President Donald Trump’s decision to pull U.S. troops from Syria and Afghanistan was so brash and seemingly without strategy that some American allies are questioning whether the president was blackmailed, according to a former NATO commander.
In a CNN segment Monday, Wesley Clark, a retired Army general and former Democratic presidential candidate, said there was no apparent strategic logic for the move that critics view as an abdication to Turkish President Recep Tayyip Erdogan.
"You have to ask why was the decision made?" Clarke said on Christmas Eve. "People around the world are asking this and some of our friends and allies in the Middle East are asking, did Erdogan blackmail the president? Was there a payoff or something? Why would a guy make a decision like this? Because all the recommendations were against it. And it looked like all the facts were against it, too."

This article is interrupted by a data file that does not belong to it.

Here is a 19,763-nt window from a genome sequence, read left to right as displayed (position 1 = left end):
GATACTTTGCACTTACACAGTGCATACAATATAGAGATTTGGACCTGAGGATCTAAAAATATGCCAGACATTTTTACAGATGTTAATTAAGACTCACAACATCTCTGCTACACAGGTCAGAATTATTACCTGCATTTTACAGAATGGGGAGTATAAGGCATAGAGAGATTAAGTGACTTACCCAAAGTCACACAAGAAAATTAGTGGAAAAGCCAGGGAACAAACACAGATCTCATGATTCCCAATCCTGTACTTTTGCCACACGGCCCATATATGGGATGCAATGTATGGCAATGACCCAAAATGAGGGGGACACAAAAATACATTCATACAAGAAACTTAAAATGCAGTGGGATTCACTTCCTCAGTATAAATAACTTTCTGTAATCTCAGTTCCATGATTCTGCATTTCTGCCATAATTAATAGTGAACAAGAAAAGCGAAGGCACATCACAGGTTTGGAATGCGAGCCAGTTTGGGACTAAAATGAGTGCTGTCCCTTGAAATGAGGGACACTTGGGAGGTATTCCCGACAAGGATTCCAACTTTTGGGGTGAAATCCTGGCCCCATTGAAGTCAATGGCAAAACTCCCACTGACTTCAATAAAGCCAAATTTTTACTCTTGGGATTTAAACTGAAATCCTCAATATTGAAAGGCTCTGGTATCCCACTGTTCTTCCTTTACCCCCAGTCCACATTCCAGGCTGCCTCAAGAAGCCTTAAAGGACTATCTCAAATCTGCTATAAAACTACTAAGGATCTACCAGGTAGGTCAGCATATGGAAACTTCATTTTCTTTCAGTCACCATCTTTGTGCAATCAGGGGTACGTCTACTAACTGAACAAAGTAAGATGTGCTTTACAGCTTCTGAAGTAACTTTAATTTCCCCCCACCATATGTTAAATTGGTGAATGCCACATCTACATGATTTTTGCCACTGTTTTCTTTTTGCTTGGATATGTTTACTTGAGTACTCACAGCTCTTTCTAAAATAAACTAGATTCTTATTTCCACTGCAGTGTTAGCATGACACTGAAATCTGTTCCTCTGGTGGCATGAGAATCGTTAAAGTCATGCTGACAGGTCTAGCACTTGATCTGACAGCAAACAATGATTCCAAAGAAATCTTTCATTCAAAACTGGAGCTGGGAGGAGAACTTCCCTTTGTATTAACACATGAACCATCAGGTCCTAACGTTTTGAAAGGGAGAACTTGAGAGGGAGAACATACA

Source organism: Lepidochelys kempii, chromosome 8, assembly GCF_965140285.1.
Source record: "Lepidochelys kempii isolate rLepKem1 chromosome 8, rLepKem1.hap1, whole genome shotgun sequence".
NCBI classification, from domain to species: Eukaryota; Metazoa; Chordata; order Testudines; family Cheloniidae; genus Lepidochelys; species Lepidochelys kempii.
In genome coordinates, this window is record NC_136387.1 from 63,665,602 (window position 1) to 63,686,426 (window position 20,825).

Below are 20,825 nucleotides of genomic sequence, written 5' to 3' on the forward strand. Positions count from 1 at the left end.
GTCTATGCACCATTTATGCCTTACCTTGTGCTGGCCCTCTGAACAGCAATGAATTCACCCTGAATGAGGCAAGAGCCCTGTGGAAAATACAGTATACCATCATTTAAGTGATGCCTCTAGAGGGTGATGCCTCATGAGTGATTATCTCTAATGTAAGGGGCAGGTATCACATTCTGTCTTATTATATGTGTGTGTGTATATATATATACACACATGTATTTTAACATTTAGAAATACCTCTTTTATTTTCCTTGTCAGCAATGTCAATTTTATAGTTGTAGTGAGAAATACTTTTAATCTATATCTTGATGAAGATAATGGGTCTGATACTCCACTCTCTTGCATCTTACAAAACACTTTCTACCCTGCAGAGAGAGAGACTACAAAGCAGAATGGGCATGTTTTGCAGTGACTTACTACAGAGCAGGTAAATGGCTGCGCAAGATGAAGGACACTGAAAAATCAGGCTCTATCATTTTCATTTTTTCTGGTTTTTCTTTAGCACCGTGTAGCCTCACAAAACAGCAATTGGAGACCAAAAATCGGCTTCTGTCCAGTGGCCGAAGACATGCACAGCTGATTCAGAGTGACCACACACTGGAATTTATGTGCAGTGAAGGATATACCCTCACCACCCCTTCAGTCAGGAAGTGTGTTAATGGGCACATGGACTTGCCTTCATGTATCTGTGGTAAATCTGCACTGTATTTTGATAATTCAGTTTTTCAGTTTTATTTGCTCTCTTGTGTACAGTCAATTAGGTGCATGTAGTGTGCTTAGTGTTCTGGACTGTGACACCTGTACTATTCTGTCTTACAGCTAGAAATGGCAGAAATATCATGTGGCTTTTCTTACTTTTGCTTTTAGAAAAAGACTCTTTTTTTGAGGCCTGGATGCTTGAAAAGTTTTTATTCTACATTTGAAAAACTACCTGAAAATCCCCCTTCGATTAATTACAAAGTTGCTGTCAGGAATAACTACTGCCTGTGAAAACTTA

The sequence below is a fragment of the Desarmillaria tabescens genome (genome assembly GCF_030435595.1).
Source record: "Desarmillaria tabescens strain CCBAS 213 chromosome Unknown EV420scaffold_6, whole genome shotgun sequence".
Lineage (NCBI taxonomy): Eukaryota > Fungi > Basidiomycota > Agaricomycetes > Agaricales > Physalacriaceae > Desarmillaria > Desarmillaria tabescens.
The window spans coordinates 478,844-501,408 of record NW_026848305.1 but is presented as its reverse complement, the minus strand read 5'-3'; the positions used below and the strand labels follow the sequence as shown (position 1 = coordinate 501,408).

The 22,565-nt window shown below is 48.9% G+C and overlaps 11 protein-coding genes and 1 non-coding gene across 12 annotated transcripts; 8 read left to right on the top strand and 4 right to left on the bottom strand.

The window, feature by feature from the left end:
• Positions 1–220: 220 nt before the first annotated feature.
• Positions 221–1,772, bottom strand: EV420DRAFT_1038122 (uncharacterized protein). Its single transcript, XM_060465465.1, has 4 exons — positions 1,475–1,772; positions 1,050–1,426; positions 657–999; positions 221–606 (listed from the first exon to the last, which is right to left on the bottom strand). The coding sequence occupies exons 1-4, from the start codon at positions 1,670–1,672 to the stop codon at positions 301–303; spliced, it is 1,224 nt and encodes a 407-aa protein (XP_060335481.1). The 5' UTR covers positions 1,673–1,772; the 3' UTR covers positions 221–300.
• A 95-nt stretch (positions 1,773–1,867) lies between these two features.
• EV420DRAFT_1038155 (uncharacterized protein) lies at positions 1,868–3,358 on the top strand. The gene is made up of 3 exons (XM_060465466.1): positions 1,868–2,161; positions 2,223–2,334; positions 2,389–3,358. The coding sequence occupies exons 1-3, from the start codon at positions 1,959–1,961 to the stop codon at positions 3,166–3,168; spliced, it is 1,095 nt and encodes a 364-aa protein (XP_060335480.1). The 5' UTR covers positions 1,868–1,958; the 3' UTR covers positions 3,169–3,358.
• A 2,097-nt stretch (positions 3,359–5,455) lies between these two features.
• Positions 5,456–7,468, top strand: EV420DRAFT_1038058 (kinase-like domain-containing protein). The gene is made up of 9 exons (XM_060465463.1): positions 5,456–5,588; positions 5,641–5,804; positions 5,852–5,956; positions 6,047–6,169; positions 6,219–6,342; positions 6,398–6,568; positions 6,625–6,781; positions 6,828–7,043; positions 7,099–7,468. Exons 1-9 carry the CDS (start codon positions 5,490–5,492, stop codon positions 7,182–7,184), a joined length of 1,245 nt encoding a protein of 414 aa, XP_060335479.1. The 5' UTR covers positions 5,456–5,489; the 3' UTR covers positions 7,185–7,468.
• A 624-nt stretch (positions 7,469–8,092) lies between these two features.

"We're not quite finished with we're not taking a lot of casualties over there," he added. "The Kurds have been reliable allies. Why do this right now?"
Trump’s decision to pull from the region in quick fashion will leave 10,000 Kurdish forces vulnerable to attack by Turkey, the Examiner noted.
A senior U.S. official told Jennifer Griffin of Fox News that Trump's announcement Wednesday came after Erdogan told him in a phone call to pull out of Syria because Turkish forces were preparing to assault people tied to the Kurdistan Workers Party, a separatist group the U.S. calls a terrorist organization.
Following another phone call with the Turkish president, Trump tweeted that Erdogan assured him Turkey will clean up whatever is left of ISIS:
"President @RT_Erdogan of Turkey has very strongly informed me that he will eradicate whatever is left of ISIS in Syria....and he is a man who can do it plus, Turkey is right 'next door.' Our troops are coming home!" Trump tweeted Sunday after another phone call with Erdogan.